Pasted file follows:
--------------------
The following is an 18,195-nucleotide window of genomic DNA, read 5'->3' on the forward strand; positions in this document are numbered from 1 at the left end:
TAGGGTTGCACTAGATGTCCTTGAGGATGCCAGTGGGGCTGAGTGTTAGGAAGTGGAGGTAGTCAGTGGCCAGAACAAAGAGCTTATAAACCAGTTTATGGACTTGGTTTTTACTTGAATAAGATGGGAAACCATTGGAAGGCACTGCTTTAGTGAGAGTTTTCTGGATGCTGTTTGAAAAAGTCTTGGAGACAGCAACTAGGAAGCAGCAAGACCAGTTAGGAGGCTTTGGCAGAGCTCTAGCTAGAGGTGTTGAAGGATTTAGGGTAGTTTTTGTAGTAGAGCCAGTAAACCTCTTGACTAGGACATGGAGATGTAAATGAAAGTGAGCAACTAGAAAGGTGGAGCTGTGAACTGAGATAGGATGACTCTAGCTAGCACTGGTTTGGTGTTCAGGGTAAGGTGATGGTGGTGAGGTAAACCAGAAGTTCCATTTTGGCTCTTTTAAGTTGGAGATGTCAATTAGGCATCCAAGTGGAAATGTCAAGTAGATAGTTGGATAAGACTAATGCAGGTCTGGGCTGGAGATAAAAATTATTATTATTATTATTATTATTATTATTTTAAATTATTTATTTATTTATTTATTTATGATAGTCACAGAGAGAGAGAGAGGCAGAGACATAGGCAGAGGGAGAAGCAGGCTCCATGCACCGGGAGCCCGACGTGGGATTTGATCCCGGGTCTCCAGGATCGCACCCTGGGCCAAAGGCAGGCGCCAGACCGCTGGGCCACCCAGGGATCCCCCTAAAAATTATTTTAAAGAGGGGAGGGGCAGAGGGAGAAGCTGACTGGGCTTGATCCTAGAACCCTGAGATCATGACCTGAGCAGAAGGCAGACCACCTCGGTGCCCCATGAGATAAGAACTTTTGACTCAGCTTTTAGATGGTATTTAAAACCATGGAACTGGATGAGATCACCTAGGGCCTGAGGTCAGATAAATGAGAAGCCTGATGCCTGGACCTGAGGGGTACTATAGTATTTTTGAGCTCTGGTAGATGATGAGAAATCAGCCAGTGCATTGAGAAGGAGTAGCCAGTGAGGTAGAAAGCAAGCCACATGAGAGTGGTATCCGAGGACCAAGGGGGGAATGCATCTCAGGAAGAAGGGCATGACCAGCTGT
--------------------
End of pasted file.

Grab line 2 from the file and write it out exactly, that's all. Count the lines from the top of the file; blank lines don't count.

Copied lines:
TAGGGTTGCACTAGATGTCCTTGAGGATGCCAGTGGGGCTGAGTGTTAGGAAGTGGAGGTAGTCAGTGGCCAGAACAAAGAGCTTATAAACCAGTTTATGGACTTGGTTTTTACTTGAATAAGATGGGAAACCATTGGAAGGCACTGCTTTAGTGAGAGTTTTCTGGATGCTGTTTGAAAAAGTCTTGGAGACAGCAACTAGGAAGCAGCAAGACCAGTTAGGAGGCTTTGGCAGAGCTCTAGCTAGAGGTGTTGAAGGATTTAGGGTAGTTTTTGTAGTAGAGCCAGTAAACCTCTTGACTAGGACATGGAGATGTAAATGAAAGTGAGCAACTAGAAAGGTGGAGCTGTGAACTGAGATAGGATGACTCTAGCTAGCACTGGTTTGGTGTTCAGGGTAAGGTGATGGTGGTGAGGTAAACCAGAAGTTCCATTTTGGCTCTTTTAAGTTGGAGATGTCAATTAGGCATCCAAGTGGAAATGTCAAGTAGATAGTTGGATAAGACTAATGCAGGTCTGGGCTGGAGATAAAAATTATTATTATTATTATTATTATTATTATTTTAAATTATTTATTTATTTATTTATTTATGATAGTCACAGAGAGAGAGAGAGGCAGAGACATAGGCAGAGGGAGAAGCAGGCTCCATGCACCGGGAGCCCGACGTGGGATTTGATCCCGGGTCTCCAGGATCGCACCCTGGGCCAAAGGCAGGCGCCAGACCGCTGGGCCACCCAGGGATCCCCCTAAAAATTATTTTAAAGAGGGGAGGGGCAGAGGGAGAAGCTGACTGGGCTTGATCCTAGAACCCTGAGATCATGACCTGAGCAGAAGGCAGACCACCTCGGTGCCCCATGAGATAAGAACTTTTGACTCAGCTTTTAGATGGTATTTAAAACCATGGAACTGGATGAGATCACCTAGGGCCTGAGGTCAGATAAATGAGAAGCCTGATGCCTGGACCTGAGGGGTACTATAGTATTTTTGAGCTCTGGTAGATGATGAGAAATCAGCCAGTGCATTGAGAAGGAGTAGCCAGTGAGGTAGAAAGCAAGCCACATGAGAGTGGTATCCGAGGACCAAGGGGGGAATGCATCTCAGGAAGAAGGGCATGACCAGCTGT